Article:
BOSTON -- Jon Lester slowed down the Toronto Blue Jays and their home run king.
Lester twice got major league home run leader Jose Bautista to ground out with the bases loaded on Sunday, helping the Boston Red Sox beat the Blue Jays 6-0 to avoid a three-game sweep.
"It's not a real good feeling when he comes up with runners on. And it happened twice," Red Sox manager Terry Francona said. "But he made a lot of good pitches."
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Lester (18-8) allowed four hits over seven innings to win his fifth straight start and become the first Red Sox lefty to win 18 games since Bruce Hurst in 1988. Victor Martinez hit a solo homer for Boston, and J.D. Drew had a two-run shot in a five-run fifth.
The Blue Jays were mathematically eliminated from the playoff race with the loss.
"It's always disappointing when the playoffs are starting and you're not one of the teams in it," second baseman John McDonald said. "We set out goals of making the playoffs and the World Series."
Bautista had homered in three straight games, giving him a franchise-record 49 for the season and a lead of 10 in the majors over next-best Albert Pujols of the St. Louis Cardinals.
But Bautista, who grounded out to third with nobody on in the first inning, was out on a fielder's choice to the shortstop with the bases loaded in the third and another to the third baseman with the bases loaded in the fifth.
"Normally Bautista would respond in that situation," Blue Jays manager Cito Gaston said. "He threw him a couple of good pitches. We knew he was tough, and he was today."
Lester struck out only four to snap a streak of four straight games in which he'd fanned at least 10. He said he tried to keep Bautista off-balance in the seven-pitch at-bat in the first inning, mixing in curveballs and changeups and working both sides of the plate.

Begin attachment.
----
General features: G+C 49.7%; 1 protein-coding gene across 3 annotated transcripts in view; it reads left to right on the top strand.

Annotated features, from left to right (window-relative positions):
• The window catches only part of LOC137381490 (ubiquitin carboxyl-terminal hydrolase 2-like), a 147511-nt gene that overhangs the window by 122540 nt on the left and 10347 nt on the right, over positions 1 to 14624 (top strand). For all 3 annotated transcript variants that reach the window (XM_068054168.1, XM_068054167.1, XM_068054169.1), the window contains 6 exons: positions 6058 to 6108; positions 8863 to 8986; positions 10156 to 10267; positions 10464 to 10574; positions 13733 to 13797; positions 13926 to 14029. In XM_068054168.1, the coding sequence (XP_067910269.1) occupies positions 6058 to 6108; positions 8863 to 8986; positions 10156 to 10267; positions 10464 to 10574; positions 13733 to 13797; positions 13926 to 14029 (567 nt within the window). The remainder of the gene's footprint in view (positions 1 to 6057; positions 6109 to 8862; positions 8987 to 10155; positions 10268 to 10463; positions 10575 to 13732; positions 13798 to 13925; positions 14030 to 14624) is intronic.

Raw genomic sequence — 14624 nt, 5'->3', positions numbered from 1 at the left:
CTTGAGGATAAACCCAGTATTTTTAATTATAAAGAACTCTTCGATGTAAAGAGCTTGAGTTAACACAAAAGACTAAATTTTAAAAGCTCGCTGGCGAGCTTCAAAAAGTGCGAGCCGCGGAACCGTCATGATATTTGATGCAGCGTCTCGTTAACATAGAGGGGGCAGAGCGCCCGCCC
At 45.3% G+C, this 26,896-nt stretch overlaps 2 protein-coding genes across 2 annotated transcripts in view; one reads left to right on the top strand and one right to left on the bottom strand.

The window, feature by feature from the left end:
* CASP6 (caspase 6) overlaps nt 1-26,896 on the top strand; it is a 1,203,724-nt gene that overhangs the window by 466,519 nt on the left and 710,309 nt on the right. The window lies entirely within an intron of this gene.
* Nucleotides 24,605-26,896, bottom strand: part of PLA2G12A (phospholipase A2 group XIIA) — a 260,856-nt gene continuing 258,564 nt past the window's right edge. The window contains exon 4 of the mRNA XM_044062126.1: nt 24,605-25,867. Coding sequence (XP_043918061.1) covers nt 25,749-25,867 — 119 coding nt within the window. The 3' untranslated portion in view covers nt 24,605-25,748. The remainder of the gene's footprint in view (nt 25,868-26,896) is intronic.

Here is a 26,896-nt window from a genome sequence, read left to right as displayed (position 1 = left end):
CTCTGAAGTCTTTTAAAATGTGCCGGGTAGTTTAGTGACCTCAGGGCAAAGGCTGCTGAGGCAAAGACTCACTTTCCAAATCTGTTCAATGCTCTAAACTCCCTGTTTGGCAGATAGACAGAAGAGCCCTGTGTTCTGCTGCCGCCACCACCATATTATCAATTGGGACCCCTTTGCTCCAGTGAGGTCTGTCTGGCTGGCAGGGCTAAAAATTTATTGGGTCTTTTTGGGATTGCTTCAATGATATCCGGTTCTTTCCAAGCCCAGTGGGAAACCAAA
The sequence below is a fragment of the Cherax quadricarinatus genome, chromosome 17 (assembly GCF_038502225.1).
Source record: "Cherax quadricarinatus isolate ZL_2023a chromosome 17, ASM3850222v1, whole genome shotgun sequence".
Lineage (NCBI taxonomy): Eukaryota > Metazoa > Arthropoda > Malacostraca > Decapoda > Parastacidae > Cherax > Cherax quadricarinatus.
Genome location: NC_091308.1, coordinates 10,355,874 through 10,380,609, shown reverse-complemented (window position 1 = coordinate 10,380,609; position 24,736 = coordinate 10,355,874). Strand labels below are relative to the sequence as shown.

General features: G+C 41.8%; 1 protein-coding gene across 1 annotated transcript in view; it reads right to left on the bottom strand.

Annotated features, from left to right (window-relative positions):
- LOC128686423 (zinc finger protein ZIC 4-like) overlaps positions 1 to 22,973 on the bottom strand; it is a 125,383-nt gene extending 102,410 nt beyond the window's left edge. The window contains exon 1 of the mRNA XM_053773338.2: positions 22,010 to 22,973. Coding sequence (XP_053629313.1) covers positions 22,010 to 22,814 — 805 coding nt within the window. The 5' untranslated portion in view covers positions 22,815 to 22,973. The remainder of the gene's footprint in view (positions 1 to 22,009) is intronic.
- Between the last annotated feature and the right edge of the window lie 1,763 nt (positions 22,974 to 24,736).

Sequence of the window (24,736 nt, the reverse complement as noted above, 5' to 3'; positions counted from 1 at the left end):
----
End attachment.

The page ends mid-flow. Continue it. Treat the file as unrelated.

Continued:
"I think that set up his later at-bats," Lester said. "Obviously, his stats speak for themselves. He's obviously a dangerous threat that you don't want coming up two times with the bases loaded."
Shaun Marcum, who hadn't allowed more than three runs in an outing in six starts, lasted 5 1/3 innings for Toronto and gave up six runs on nine hits while striking out three. It was his worst start since he allowed eight runs, including a career-high four homers, to the Red Sox on Aug. 11.
Marcum, who previously pitched last Sunday, said he fell out of a groove.
"You get in a routine. It sets the whole routine back a little bit," he said. "I don't think it's rust. You get on a good roll and it throws you off."
Marcum (12-8) gave up Martinez's solo homer in the fourth, then got into real trouble in the fifth when Jed Lowrie and Bill Hall singled to start the inning and Daniel Nava followed with a ground-rule double over the short fence down the right-field line. Yamaico Navarro singled to left to score Hall, and Nava came in when left fielder Mike McCoy let the ball roll past him for an error.
One out later, Drew hit a two-run homer over the Red Sox bullpen to make it 6-0.
The last AL pitcher to strike out at least 10 batters in five straight games was Johan Santana, with five in a row for Minnesota in 2004. Pedro Martinez was the last Red Sox pitcher to do it, whiffing at least 10 batters in five consecutive games in 2001. ... The Red Sox made a game-time decision to rest third baseman Adrian Beltre, who rolled over his left wrist diving for a grounder on Saturday. ... Toronto sat second baseman Aaron Hill for a second straight game. He left Friday's game after being hit by a pitch on his right wrist.